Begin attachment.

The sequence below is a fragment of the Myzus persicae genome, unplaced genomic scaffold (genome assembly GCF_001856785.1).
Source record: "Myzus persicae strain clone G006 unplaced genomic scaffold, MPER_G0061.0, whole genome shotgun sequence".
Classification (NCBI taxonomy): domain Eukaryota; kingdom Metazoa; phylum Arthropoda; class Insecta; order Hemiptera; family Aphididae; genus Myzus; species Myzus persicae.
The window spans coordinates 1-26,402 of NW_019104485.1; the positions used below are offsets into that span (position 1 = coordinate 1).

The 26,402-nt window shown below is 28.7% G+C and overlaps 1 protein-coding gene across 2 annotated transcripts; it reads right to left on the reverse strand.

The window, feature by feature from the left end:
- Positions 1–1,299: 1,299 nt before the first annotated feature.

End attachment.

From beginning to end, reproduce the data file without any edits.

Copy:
The sequence below is a fragment of the Myzus persicae genome, unplaced genomic scaffold (genome assembly GCF_001856785.1).
Source record: "Myzus persicae strain clone G006 unplaced genomic scaffold, MPER_G0061.0, whole genome shotgun sequence".
Classification (NCBI taxonomy): domain Eukaryota; kingdom Metazoa; phylum Arthropoda; class Insecta; order Hemiptera; family Aphididae; genus Myzus; species Myzus persicae.
The window spans coordinates 1-26,402 of NW_019104485.1; the positions used below are offsets into that span (position 1 = coordinate 1).

The 26,402-nt window shown below is 28.7% G+C and overlaps 1 protein-coding gene across 2 annotated transcripts; it reads right to left on the reverse strand.

The window, feature by feature from the left end:
- Positions 1–1,299: 1,299 nt before the first annotated feature.